An example emerges from Aln8ba8dwaw8gan, the Western Abenaki language, since language is one of the tools a culture uses to tell its story. It embodies a shared understanding of the world, and its nuances demonstrate a way of being in it. An Abenaki speaker, when queried as to their home, will answer (for example) with the phrase, “N’dai Winoskik,” meaning not merely that they live in Winooski, but rather, that they are that place, one and the same. It can be said that the Abenaki, in common with many other Native people, speak primarily in verbs; everything is seen in dynamic relation to everything else… who, how, where, with, and when.

Indigeneity does not simply denote a group of people. It is always in reference to the people of a place. The two are entwined. They define each other. they belong, in every sense of the word. It signifies a relationship so profound that it cannot be separated: the people are the land and the land is the people, a single entity. From this understanding, one can begin to sense the depth of the damage that is done to an indigenous people when they are separated from their homelands. This loss is irreparable, and the trauma becomes systemic, passed down through generations. To enforce this separation, as our nation’s history has so graphically inscribed, is to assault the meaning of life itself, leaving it broken and futile. Healing can be found only in a restoration of relationship, a re-balancing through reciprocity among the community of beings. The prefix “re-” occurs in all of these words, meaning “again,” and it speaks of cycles and constancy.

We are all familiar with the phrase “good medicine.” Medicine, in a Native sense, refers not simply to a decoction or compound intended to counter an ailment. Medicine is anything which promotes vitality, indeed, life itself: healthy food, drink, honorable conduct, respect, productive activity, ceremony, and rest – they all affirm the maintenance of a properly functioning relationship, both within and without. The Abenaki word for medicine is nebizon; at the root of it is the word nebi, which means water. Water is life. May we honor that, and each other, in this place.

The Wonders of Creation: the Great Fall at Walpole, 1807

Found on page 140:the great fall 1807 the wonders of creation

And again, on page 146:

bellows falls 1807 the wonders of creation

From “The Wonders of Creation; Natural and Artificial: Being an Account of the Most Remarkable Mountains, Rivers, Lakes, Cataracts, Mineral Springs, Miscellaneous Curiosities, and Antiquities in the World”
Compiled from Geographers, Historians, and Travellers of the Greatest Celebrity, in Two Volumes, by D. R. Preston, author of The Juvenile Instructor, &c. Pub. by John M. Dunham, Boston, 1807.

A historical plaque at Bellows Falls claims “Here first canal in United States was built in 1802”; more accurately, it may hold the title of “the oldest canal in the US still used industrially.” A British-owned company, the Bellows Falls Canal Company, was chartered to make the Connecticut River navigable in 1791. It spent 10 years building nine locks and a dam to bypass the 52 foot high Great Falls; the canal was completed in 1802. The first bridge across the Connecticut River anywhere on its course was constructed by Col. Enoch Hale in 1785, crossing exactly at this narrow, deep chasm, from Bellows Falls, VT to Walpole, NH.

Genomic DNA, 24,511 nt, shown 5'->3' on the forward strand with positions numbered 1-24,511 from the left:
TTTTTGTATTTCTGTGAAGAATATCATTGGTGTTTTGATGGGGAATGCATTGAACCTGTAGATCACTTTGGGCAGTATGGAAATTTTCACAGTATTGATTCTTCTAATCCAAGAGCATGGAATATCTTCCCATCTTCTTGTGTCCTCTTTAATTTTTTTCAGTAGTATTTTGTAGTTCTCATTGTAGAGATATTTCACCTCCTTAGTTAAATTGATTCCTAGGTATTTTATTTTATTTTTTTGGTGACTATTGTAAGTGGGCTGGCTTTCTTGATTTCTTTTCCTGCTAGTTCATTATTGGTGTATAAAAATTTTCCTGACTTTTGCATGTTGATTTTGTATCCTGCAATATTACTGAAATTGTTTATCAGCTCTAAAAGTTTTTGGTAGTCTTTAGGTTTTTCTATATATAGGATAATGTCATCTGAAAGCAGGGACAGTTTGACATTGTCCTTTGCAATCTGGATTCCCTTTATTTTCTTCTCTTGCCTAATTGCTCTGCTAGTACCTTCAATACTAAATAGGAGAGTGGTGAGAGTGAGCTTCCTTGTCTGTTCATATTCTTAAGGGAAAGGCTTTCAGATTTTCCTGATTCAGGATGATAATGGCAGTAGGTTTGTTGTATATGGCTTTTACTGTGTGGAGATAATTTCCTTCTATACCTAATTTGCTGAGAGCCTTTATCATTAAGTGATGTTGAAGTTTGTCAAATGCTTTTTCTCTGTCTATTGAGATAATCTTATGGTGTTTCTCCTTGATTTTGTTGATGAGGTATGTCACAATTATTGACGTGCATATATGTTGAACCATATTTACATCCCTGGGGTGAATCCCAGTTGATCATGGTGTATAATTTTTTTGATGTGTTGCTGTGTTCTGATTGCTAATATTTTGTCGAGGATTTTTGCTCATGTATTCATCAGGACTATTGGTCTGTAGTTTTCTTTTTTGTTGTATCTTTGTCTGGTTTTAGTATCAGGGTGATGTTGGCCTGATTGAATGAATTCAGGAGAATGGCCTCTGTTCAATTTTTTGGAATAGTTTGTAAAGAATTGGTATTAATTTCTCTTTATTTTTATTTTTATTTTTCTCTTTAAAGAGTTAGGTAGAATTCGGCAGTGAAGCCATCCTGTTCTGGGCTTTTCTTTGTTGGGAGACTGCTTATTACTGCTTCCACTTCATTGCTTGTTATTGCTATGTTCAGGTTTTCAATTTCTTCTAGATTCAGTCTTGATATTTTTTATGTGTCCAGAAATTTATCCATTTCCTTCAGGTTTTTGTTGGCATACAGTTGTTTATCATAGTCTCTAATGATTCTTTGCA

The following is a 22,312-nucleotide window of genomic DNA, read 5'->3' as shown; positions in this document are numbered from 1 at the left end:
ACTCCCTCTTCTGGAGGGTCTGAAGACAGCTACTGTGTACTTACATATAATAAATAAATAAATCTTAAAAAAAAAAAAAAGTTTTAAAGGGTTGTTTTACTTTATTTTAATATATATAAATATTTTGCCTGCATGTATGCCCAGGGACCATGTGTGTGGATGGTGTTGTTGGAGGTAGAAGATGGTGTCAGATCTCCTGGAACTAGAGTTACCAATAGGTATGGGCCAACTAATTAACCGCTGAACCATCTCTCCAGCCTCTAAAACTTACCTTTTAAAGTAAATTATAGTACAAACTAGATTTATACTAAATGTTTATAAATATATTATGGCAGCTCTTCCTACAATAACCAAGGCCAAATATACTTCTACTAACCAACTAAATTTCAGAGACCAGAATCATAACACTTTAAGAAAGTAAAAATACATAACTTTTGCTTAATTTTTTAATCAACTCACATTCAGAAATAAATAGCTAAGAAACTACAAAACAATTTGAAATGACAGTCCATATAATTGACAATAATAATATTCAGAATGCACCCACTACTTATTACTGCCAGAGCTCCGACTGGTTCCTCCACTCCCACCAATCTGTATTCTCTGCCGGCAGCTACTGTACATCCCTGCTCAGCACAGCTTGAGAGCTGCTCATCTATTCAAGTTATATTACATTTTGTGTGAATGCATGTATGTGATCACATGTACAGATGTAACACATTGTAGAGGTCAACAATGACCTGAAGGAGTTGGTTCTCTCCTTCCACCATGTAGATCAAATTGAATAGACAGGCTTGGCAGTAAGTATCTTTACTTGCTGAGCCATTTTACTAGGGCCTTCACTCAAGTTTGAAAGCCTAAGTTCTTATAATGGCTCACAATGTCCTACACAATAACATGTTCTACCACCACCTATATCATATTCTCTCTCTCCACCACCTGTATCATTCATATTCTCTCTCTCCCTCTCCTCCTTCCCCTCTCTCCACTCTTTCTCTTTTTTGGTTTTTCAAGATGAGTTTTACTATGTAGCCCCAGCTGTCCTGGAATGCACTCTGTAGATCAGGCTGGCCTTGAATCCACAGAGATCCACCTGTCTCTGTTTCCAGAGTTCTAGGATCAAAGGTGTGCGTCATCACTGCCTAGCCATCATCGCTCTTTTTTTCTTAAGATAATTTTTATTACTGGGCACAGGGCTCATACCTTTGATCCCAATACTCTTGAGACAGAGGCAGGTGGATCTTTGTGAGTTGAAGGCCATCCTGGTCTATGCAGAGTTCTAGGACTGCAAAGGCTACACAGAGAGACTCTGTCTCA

The book quoted above was published in 1807, as a compilation by D. R. Preston of scenic descriptions by a number of well-traveled contributors. It is quite possible the above entries describing the Great Falls were written previous to the opening of the canal in 1802, which would have drastically impacted the water volume and dramatic impact of the cascade in the gorge.

Colrain: Apess Historical Marker Going Up Oct. 13, 2018

lopenzina apess shirt colrain

I want to sincerely thank everyone here who pitched in to the Apess campaign to place an historical marker up in Colrain, MA commemorating Colrain as the place of William Apess’ birth in 1798. The marker has been purchased with the funds we raised together and it is scheduled to go up on the front lawn of the Griswold Memorial Library on Saturday October 13th of this year. I’d like to make this an event, a ceremony, and a celebration of continued indigenous presence in the region–so please mark it on your calendars and, if you can, come join us on October 13th. It may also be your last chance to pick up one of these fashionable What Would Apess Do t-shirts. More info to come.

“when this tree of distinction shall be leveled to the earth, and the mantle of prejudice torn from every American heart–then shall peace pervade the union.” William Apess

Read the original post from Drew Lopenzina.

Christine DeLucia’s Memory Lands at GCC, with Nolumbeka Project

Christine Delucia GCC Nolumbeka

A brilliant exploration of the interweaving of past, present, and future, Memory Lands casts a fresh light on the maelstrom of violence known as King Philip’s War. “The landscape of New England will never look the same after reading this important and haunting book” – Karl Jacoby, author of Shadows at Dawn: A Borderlands Massacre and the Violence of History